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  • Saving Philosophy in Cultural Studies: The Case of Mother Wit
  • Angelica Rauch

In an attempt to ground the metaphysical nature of humans in form, Immanuel Kant pursues the possibility of a framed image without content. He calls this postulated state or mental product “purposiveness of representation.” What he means by this is that when you are faced with the beautiful what happens in your mind is the process of forming an image with the crucial exception that this image never achieves completion, you can never quite grasp in a conscious, representional image what the beautiful is. It is in a way like the story of Sisyphus, who rolls his rock up the mountain only to have it roll back downhill just as he reaches the summit—and so on, over and over again. This kind of repeated, and uncompleted, effort is the same activity as the mind games of imagination. The power of imagination is responsible for creating the image of the beautiful, and it has to start forever afresh in its attempt to build a new image whenever the previous is aborted just before it reaches closure—or, as Kant says “form” or “schema.” Full form would turn a complex and fragmented image or figure into a conscious representation of a concept. But this is precisely what does not happen in the aesthetic experience. (Kant asserts in the third Critique that imagination, when in reflexive play, “schematizes without concepts.”) What happens instead, is the production of vague images which, in my interpretation of Kant as the first postmodern thinker, I will call intuitions rather than images.

Kant’s postmodern status pertains to the difference between representative image and figure that figures according to internal, unconscious laws. It is in Jean-Luc Nancy’s words “not a world nor the world that takes on figure, but the figure that makes world.”1 Nancy compares this indeterminate figure to dream of a Narcissus who does not know the surface he is looking at, who is oblivious to the matter and composition of the sign he interprets. It was the merit of Kant to associate affect with the judgment of the beautiful. The aesthetic sign that elicits a feeling of pleasure, in this case also a libidinal affect, is first of all a presentation. And as Nancy elaborates, nothing plays itself out but the play of presentation in the absence of a concrete, represented object. The imagination is only encouraged to fill in the void of the object and, as I will show in the following, to associate memories from the subject’s unconscious history. These memories, as they are fleetingly touched by the play of imagination, are not subject to the general logic of representation; they do not have to appear as a reconstructed image of a concrete experience as if to be communicated to another person. Rather, they contribute to the primarily affective state of the present aesthetic experience where concepts and logic are banned. It is here that psychoanalysis has completed Kant’s struggle with imagination as a non-representative power of thinking and with the status of feeling as judgment. Since in my argument feelings are memories and therefore insert history into the process of thinking, Kant’s apparent formalism can be ammeliorated by his unacknowledged contingency on history and experience when it comes to the matter of imagination, or, as Kant himself suggests, to “mother wit” in the question of taste.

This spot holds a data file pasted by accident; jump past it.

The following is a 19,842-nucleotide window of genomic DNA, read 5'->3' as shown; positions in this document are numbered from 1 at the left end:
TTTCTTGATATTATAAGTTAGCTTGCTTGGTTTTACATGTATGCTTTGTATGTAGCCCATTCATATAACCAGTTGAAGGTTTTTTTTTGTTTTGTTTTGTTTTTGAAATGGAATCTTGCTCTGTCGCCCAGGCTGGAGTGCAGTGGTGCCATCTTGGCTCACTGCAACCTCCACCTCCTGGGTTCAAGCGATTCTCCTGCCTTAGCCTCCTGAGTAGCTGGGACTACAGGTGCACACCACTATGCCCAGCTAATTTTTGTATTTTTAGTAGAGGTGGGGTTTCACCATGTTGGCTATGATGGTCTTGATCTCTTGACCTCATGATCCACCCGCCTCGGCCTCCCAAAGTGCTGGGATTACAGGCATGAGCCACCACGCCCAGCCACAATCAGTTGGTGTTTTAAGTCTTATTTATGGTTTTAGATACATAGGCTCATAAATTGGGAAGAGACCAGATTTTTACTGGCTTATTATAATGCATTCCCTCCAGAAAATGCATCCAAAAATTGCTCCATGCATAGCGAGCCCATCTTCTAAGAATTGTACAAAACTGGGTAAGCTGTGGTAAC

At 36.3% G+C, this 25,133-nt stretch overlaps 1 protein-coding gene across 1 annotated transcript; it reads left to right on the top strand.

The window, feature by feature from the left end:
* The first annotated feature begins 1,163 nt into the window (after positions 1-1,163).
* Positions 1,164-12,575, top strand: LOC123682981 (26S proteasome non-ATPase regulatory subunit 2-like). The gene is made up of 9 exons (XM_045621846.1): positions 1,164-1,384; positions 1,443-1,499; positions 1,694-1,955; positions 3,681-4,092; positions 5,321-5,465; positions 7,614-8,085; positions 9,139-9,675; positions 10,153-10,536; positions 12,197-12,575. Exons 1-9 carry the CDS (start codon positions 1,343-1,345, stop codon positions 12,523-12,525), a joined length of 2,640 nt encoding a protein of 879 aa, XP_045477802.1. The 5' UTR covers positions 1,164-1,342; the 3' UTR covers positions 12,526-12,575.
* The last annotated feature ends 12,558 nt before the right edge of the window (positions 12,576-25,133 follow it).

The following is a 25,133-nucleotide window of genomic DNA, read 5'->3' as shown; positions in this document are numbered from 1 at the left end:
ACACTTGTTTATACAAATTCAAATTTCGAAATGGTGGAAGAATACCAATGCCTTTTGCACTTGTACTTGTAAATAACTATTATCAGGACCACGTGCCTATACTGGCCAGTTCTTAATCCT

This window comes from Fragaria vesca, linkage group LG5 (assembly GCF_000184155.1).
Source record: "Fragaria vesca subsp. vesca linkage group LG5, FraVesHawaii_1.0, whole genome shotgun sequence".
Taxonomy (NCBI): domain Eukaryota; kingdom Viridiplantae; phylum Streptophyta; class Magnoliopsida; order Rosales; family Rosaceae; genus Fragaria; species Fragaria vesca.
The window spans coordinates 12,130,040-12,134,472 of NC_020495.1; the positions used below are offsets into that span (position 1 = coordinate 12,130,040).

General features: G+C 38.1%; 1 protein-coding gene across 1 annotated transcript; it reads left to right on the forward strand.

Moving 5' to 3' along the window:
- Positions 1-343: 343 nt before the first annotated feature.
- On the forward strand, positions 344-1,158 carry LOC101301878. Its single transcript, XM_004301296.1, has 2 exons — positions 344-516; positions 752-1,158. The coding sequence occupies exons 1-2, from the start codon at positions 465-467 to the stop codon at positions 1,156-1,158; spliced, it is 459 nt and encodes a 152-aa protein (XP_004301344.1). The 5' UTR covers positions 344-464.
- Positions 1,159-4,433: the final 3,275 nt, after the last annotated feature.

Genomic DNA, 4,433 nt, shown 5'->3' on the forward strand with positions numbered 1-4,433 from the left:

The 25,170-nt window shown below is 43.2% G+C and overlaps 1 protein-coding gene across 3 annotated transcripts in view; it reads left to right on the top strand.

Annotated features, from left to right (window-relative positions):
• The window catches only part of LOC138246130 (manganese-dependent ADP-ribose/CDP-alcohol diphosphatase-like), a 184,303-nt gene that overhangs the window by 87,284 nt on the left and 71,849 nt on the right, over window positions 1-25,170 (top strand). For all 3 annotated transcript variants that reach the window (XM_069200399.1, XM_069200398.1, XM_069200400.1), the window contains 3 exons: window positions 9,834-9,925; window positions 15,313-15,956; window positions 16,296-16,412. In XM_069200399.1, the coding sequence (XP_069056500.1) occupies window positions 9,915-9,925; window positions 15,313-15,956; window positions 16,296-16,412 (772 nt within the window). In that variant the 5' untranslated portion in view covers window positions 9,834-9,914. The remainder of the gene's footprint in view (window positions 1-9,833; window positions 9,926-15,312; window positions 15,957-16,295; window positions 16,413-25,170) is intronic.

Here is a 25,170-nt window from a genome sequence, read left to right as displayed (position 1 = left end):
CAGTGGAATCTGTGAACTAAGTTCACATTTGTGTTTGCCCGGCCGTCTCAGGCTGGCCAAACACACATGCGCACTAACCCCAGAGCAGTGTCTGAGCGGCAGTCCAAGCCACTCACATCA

Kant’s treatise on the aesthetic judgment tries to reformulate the question of the beautiful as a question of formality: How can beautiful form be reflected or be constituted in the mind so that its subjective judgment can find universal consensus? Kant’s analysis of aesthetic judgment gradually funnels into an analysis of the “power of imagination”(Einbildungskraft) rather than imagination as sensuous representation, as concrete image content: How can imagination produce form if it does not work with concepts? It does not come as a surprise that Kant needs to abandon an empirical, body-bound concept of imagination for a so-called “transcendental” power of imagination that will not be contaminated by a sensuality through which the body would enter into representation. The putative power...

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